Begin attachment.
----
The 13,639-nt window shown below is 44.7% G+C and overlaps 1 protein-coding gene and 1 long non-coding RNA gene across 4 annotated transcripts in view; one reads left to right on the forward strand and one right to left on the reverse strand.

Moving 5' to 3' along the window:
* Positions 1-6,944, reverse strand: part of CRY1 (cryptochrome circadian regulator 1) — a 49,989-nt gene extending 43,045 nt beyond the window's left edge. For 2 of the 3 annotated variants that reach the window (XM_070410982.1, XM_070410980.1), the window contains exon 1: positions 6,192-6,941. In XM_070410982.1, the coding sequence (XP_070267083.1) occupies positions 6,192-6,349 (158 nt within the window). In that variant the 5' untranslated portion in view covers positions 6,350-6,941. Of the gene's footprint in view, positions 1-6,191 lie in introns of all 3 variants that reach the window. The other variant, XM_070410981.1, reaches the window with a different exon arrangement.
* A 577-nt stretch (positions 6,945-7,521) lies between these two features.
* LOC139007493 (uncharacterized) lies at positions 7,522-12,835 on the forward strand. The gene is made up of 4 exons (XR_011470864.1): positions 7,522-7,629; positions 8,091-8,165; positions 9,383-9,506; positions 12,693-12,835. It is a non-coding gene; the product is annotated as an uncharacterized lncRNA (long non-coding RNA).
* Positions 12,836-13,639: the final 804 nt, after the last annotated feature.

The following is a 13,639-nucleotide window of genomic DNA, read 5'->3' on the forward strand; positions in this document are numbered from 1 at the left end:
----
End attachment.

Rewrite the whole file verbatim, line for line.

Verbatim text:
The 13,639-nt window shown below is 44.7% G+C and overlaps 1 protein-coding gene and 1 long non-coding RNA gene across 4 annotated transcripts in view; one reads left to right on the forward strand and one right to left on the reverse strand.

Moving 5' to 3' along the window:
* Positions 1-6,944, reverse strand: part of CRY1 (cryptochrome circadian regulator 1) — a 49,989-nt gene extending 43,045 nt beyond the window's left edge. For 2 of the 3 annotated variants that reach the window (XM_070410982.1, XM_070410980.1), the window contains exon 1: positions 6,192-6,941. In XM_070410982.1, the coding sequence (XP_070267083.1) occupies positions 6,192-6,349 (158 nt within the window). In that variant the 5' untranslated portion in view covers positions 6,350-6,941. Of the gene's footprint in view, positions 1-6,191 lie in introns of all 3 variants that reach the window. The other variant, XM_070410981.1, reaches the window with a different exon arrangement.
* A 577-nt stretch (positions 6,945-7,521) lies between these two features.
* LOC139007493 (uncharacterized) lies at positions 7,522-12,835 on the forward strand. The gene is made up of 4 exons (XR_011470864.1): positions 7,522-7,629; positions 8,091-8,165; positions 9,383-9,506; positions 12,693-12,835. It is a non-coding gene; the product is annotated as an uncharacterized lncRNA (long non-coding RNA).
* Positions 12,836-13,639: the final 804 nt, after the last annotated feature.

The following is a 13,639-nucleotide window of genomic DNA, read 5'->3' on the forward strand; positions in this document are numbered from 1 at the left end: